The proposed regs should go further.
This morning the Wall Street Journal reports:
The CFPB is set Wednesday to propose rules that curb mandatory arbitration. The plan throws the new federal agency into the center of a national debate over whether consumers are helped or harmed by arbitration agreements that block class-action lawsuits. Such clauses are common for a range of products and services such as mobile phones, home mortgages and nursing homes.
The proposals under consideration would ban companies from including arbitration clauses that block class-action lawsuits in their consumer contracts for a broad range of financial products including credit cards, checking and deposit accounts, prepaid cards, money transfer services, certain auto loans, payday loans and private student loans.
Here’s a copy of the Consumer Financial Protection Bureau’s newly unveiled proposal.
I give the agency two cheers for this proposal, not three. It’s a step in the right direction but doesn’t go far enough.
While the agency is right, and has explicit congressional authorization, to prohibit pre-dispute mandatory arbitration clauses that would stand in the way of class-action lawsuits, it doesn’t also ban the clauses with respect to individual lawsuits. It could, and should.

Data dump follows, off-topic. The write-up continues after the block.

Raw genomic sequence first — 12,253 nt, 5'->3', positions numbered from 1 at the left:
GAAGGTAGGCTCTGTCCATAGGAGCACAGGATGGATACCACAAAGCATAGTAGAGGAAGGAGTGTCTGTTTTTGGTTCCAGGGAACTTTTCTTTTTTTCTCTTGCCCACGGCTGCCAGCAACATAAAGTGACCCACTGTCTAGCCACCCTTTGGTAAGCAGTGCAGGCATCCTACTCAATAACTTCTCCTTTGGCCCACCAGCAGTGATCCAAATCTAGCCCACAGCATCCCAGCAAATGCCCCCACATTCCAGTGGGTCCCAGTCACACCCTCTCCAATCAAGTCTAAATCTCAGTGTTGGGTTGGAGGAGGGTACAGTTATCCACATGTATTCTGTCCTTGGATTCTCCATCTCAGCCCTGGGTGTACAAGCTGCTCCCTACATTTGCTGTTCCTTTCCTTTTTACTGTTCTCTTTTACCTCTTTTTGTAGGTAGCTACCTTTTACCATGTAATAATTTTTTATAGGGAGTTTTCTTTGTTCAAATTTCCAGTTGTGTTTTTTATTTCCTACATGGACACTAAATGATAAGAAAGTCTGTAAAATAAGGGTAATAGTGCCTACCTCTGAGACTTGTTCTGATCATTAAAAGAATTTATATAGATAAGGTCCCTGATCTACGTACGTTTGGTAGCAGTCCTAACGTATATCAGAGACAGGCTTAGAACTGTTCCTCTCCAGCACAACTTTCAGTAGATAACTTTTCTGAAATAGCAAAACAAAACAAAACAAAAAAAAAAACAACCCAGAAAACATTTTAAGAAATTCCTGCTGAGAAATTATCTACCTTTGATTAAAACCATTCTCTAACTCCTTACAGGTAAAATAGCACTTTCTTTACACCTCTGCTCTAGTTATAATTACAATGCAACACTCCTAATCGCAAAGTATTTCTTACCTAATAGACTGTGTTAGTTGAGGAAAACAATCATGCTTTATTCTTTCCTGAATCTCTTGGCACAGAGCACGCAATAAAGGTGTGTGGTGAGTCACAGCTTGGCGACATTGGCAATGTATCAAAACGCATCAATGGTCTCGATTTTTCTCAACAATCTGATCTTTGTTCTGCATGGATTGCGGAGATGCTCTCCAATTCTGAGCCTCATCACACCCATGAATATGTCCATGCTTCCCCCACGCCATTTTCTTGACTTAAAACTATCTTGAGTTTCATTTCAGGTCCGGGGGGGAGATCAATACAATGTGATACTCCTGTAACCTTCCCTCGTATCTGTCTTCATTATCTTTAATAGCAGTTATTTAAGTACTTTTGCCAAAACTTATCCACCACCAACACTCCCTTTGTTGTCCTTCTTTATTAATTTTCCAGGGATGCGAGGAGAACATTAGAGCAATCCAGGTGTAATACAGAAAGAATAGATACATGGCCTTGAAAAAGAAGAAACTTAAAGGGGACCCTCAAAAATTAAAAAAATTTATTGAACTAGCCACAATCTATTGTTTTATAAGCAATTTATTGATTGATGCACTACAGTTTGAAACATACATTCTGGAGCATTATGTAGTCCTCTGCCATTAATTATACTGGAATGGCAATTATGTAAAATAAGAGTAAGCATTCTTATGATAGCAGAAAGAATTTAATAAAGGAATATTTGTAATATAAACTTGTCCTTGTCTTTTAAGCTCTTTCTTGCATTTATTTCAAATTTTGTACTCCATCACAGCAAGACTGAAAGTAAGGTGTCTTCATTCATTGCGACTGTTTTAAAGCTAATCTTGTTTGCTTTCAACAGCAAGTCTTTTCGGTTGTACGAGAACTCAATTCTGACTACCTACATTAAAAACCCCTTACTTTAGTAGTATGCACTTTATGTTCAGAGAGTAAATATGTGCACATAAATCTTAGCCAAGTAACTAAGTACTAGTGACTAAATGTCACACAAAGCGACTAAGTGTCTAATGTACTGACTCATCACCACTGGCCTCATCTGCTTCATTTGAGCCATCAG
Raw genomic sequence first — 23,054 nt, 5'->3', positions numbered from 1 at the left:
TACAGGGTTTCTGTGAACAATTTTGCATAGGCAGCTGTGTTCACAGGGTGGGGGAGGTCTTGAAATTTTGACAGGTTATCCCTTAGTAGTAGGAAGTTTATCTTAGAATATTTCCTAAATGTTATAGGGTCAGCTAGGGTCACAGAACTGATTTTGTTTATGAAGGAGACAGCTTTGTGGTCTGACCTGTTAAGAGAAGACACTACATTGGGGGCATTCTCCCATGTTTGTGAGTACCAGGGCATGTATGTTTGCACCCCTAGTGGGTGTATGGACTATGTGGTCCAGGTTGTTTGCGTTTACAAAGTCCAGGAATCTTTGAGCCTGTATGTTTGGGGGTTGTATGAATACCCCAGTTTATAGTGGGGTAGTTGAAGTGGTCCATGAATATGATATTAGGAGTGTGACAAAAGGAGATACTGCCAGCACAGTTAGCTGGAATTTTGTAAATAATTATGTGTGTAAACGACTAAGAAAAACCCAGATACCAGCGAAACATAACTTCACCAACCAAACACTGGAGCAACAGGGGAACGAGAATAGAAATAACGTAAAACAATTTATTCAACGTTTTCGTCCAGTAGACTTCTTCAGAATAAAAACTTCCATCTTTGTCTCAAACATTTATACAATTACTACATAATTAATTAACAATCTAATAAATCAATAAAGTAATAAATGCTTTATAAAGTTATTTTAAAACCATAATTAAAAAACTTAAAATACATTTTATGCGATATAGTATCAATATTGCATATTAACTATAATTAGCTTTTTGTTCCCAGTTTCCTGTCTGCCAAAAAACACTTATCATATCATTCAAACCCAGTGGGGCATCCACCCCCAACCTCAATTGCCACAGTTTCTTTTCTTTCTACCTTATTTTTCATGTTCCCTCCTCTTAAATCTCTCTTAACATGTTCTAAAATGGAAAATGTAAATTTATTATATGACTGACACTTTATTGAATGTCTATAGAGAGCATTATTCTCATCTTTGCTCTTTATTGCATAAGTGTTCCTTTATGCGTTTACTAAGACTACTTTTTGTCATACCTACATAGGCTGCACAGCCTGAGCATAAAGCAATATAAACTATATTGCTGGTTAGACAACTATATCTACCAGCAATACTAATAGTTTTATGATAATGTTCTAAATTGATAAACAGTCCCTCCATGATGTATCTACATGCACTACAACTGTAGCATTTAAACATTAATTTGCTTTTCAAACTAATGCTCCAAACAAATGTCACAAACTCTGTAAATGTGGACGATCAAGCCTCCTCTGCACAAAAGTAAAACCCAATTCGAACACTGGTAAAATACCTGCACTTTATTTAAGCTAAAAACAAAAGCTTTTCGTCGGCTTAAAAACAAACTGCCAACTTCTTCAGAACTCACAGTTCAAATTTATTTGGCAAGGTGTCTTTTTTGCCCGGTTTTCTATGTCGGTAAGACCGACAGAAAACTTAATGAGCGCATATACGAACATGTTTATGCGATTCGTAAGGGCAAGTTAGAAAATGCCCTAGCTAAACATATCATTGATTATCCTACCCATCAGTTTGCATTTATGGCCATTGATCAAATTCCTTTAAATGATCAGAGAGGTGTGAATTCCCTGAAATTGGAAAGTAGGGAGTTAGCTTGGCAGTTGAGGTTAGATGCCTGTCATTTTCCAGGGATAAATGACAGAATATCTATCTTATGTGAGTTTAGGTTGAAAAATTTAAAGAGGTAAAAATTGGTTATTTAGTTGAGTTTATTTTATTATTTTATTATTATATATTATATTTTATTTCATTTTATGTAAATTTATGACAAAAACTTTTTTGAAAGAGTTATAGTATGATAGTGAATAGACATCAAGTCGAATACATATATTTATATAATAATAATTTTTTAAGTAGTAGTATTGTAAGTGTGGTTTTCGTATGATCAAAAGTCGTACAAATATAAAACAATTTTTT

As I’ve argued in places like U.S. News & World Report and Daily Caller, all forced-arb clauses are unconscionable, when imposed on a pre-dispute, take-it-or-leave it basis and the consumer has nowhere else to take his business. Such clauses aren’t voluntary and therefore shouldn’t be enforced. Sadly, such clauses are increasingly common, thanks to the Federal Arbitration Act of 1925, as aggressively expanded by a number of recent Supreme Court decisions. Today it’s nearly impossible for consumers to avoid these clauses or say no to them.
The remedy is simple: Congress should repeal the Arbitration Act or at least to amend it to restore the Seventh Amendment right to a civil jury trial. At a minimum, Congress shouldn’t try to block the new reg.*
Arbitration clauses should be voluntary.
* I assume the U.S. Chamber of Commerce will denounce the new rule in passionate terms as a costly sop to the trial lawyers. This is ironic, since the same organization loudly objects to forced arbitration when the shoe is on the other foot.